The Knife of Never Letting Go
Patrick Ness
ISBN 9780763639310
Candlewick, 2008
Grades 8 to 12
Science Fiction/Dystopia

How is it possible that secrets still exist when everyone’s thoughts are heard?

Summary:

Todd is the last boy left in Prentisstown; boys become men when they turn thirteen. Todd lives on an alien planet, in the last town left. The women are all dead, which means humans are a dying breed in this world. A native alien group known as ‘spackles’ released a germ which killed all women and made men’s thought audible to everyone, this is known as the Noise. Todd is in the swamp one day when he encounters a place with Quiet, even animals have Noise so this is something he hasn’t experienced before. He runs home to his adoptive parents, Ben and Cillian, who are very worried by his news. They provide him with a map and backpack and tell him he has to leave. Todd trusts them, and so heads out of town with his ‘talking’ dog, Manchee. Before long he is back in the swamp where he encounters the Quiet again, turns out its a GIRL. The first one Todd has seen since he was a baby. Todd rescues her from the evil preacher, Aaron, and the two head out of town. They are pursued by townsmen. Todd suspects that Viola will be overcome by the spackle’s germ and die at any time, but she doesn’t. Eventually she introduces herself to Todd as Viola. The two continue to flee from the unstoppable Aaron, they are shocked to come upon other settlements. Some are friendly others are hostile. Aaron winds up killing Manchee, Todd’s best friend. Suffering from multiple wounds, exhaustion, and hunger, Todd passes out. He wakes up in a new town where he is being cared for by Dr. Snow. Something is weird in Dr. Snow’s town, so Viola and Todd flee. At the river they find Ben, who quickly explains some of the truths about Noise, their town, and the planet’s history. Aaron continues to pursue the two and they engage in a final battle. Ben is shot, but Aaron is finally killed. Todd and Viola head toward Have, where they hear there is a cure for Noise and think they will be safe. Arriving at Haven, Todd finds the city under control of the evil mayor of his town. All of their effort seems for naught.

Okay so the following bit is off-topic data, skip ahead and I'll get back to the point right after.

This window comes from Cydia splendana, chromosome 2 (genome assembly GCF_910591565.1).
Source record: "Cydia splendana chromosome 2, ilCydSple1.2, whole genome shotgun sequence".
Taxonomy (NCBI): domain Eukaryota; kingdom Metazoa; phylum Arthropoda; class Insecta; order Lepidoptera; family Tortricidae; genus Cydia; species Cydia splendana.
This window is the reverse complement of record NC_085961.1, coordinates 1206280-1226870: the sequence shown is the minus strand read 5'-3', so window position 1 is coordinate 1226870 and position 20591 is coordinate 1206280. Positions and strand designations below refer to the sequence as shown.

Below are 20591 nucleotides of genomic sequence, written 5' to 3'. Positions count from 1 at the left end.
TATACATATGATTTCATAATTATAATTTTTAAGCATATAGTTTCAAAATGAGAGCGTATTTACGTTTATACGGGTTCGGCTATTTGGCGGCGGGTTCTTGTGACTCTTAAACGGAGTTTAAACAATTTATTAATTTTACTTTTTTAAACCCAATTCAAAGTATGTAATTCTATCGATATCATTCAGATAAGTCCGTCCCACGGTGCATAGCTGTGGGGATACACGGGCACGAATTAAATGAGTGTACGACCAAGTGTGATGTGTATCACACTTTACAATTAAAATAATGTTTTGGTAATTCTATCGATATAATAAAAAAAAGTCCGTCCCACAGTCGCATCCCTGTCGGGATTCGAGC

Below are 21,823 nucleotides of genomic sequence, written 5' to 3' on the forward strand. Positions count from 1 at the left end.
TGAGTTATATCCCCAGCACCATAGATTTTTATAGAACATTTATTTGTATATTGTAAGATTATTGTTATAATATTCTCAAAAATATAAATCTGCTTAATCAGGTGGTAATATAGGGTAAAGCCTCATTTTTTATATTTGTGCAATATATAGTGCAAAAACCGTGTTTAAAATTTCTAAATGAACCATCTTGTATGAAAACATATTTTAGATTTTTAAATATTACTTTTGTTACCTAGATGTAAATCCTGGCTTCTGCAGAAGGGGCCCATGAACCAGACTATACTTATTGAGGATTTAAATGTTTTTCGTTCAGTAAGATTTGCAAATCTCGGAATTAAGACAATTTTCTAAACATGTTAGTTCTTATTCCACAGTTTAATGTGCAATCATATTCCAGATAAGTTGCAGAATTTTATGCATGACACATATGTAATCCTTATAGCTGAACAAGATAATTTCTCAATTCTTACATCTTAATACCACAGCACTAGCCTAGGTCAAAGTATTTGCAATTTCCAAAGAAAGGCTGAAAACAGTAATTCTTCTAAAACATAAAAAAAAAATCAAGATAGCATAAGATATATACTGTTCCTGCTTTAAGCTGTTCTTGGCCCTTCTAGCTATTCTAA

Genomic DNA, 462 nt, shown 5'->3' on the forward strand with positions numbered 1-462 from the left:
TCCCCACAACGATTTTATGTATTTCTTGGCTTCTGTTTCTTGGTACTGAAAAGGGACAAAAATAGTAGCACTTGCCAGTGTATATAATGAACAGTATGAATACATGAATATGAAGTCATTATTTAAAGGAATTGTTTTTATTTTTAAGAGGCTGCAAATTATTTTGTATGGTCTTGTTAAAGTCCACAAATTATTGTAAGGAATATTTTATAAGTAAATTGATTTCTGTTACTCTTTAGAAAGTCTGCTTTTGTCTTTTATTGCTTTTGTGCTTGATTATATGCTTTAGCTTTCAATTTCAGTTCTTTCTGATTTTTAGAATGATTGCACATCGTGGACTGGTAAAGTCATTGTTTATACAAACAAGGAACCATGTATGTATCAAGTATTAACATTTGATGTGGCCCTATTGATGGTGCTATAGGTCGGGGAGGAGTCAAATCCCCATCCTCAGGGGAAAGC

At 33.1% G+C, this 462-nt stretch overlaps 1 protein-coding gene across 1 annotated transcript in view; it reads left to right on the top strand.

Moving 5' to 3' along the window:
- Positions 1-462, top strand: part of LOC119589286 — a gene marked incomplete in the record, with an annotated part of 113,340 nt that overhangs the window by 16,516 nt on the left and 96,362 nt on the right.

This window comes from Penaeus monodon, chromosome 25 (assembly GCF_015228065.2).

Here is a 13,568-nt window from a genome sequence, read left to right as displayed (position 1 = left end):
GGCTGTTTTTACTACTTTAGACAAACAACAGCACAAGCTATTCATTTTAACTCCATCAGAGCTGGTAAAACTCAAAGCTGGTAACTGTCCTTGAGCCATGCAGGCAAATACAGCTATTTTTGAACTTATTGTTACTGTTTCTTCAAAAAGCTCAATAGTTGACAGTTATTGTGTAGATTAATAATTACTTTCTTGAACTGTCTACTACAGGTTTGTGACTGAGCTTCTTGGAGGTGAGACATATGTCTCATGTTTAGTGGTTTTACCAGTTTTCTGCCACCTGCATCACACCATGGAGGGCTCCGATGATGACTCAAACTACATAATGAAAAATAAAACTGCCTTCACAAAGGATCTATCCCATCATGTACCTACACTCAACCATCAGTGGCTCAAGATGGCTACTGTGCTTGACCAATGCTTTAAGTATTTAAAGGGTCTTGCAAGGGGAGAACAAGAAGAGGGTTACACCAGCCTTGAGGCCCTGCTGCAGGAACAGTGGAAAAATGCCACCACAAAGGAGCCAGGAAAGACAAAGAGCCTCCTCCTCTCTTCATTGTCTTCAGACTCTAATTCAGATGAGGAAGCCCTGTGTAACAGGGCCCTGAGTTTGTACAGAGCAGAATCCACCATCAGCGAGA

Critique:

This story was a little different from what I was expecting but I loved it! I look orward to Ness’ sequel even more than that for The Hunger Games. Ness makes the reader think, and I found many of the elements of this novel to be inventive and compelling.

Curriculum Ties:

This book could be used in units where writing in dialect is taught.

Controversy:

None.

Selection Rationale:

This is a really unique story, with enough to challenge older readers and elements that will appeal to younger readers. Ness has a wonderful command of language and is very creative.

“Some of the central conceits of the drama can be hard to swallow, but the pure inventiveness and excitement of the telling more than make up for it. Narrated in a sort of pidgin English with crack dramatic and comic timing by Todd and featuring one of the finest talking-dog characters anywhere, this troubling, unforgettable opener to the Chaos Walking trilogy is a penetrating look at the ways in which we reveal ourselves to one another, and what it takes to be a man in a society gone horribly wrong. The cliffhanger ending is as effective as a shot to the gut.” – Booklist

“Todd’s world is a fascinating one, and the psychological and sociological impact of being unable to shut out others’ thoughts—or hide your own—is creatively explored. The relationships, too, are nuanced; slow to evolve, they have considerable emotional depth by the last page. Todd’s colloquial voice is by turns defensive, belligerent, innocent, and desperate; the strength of his point of view and the subtle world-building contained in it make this series opener as promising as it is provocative.” – The Horn Book Magazine

ALA Best Books for Young Adults, 2009

Booktalking:

Describe what it was like the first time Todd met Viola, esp. her Quiet.

About the Author:

The Knife of Never Letting Go is Patrick Ness’ first young adult novel, he has two novels written for adults.

Additional Information:

This is Book One in the Chaos Walking trilogy. The sequel, The Ask and Answer, is due out September 2009.

The Compound
S.A. Bodeen
ISBN 0-312-37015-6
Feiwel and Friends, 2008
Grade 7 and up
Adventure/Survival/Science Fiction/Post-Apocalyptic

Eli has lived the past six years of his life underground after a nuclear attack on Washington State. The Compound was supposed to be a safe place for fifteen years after such an attack, but supplies are dwindling and Eli is starting to ask questions.

Summary: